German – Austria


Fr. Karl Peinhopf

The first Comboni House of what would become the Comboni German-Speaking Province was opened in Brixen (in Austria) in 1895 for candidates of German language. Just before I World War, half of the members of the Comboni Congregation came from Italy, hail spoke either German or a Slovene language. During and after the War, the Comboni missionaries of German origin were forbidden by the British government to work in British colonies in Africa (Sudan, Uganda and Egypt), so they opened missions in South Africa. For this and other reasons. in 1923 the Vatican decided to divide the Comboni Congregation into two branches: Italian and German. At that moment, the German group had 4 communities in Europe and some missions in South Africa.

Other communities were opened in Germany, Austria and in some eastern European countries. In 1938, the German Comboni missionaries began missionary work in Peru. in 1944, the branch had 224 confreres. The II World War was a veritable blow for the German branch: almost all its members were enrolled in the army; 30 of them were killed in battle; others abandoned the congregation. For 10 years it was impossible to have any contact with confreres working in the missions. In 1961, the members of the branch were 230.

ln 1979, the two branches joined to become, once again, one congregation. Since then, all the Comboni houses of German language formed the Comboni German Province. The number of vacations diminished drastically. The minor seminaries were closed. in 1990 also the Novitiate was closed. in 2008, was the turn of the Scholasticate. New initiatives were launched. A community was opened in Halle, in the former East Germany, where only 5% of the population considered themselves Catholic, but in 2004 the community was closed for lack of personnel. in the following years, other communities were closed.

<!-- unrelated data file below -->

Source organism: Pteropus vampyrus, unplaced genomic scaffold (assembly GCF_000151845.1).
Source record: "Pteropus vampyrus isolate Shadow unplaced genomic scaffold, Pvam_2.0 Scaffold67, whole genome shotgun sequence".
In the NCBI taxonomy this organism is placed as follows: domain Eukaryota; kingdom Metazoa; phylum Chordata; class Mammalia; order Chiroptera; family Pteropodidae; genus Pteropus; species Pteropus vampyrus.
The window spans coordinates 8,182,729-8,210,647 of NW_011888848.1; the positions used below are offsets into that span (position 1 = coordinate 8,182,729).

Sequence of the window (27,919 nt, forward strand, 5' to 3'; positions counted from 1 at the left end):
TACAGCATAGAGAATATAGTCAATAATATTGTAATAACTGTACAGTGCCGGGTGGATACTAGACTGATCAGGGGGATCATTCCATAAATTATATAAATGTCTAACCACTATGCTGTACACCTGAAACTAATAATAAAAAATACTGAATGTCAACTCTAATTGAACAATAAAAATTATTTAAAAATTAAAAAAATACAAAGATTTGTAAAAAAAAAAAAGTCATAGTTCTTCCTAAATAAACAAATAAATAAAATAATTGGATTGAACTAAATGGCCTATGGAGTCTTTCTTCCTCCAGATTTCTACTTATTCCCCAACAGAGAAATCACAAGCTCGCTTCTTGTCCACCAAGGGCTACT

At present, Comboni missionaries in the German Speaking Province (38 priests and 16 brothers) are committed to missionary animation of the local churches, to welcoming immigrants from Africa and Middle East, to providing young people the possibility of having missionary experiences in the various Comboni missions around the world. and to offering financial support to development projects in she various provinces of the institute.

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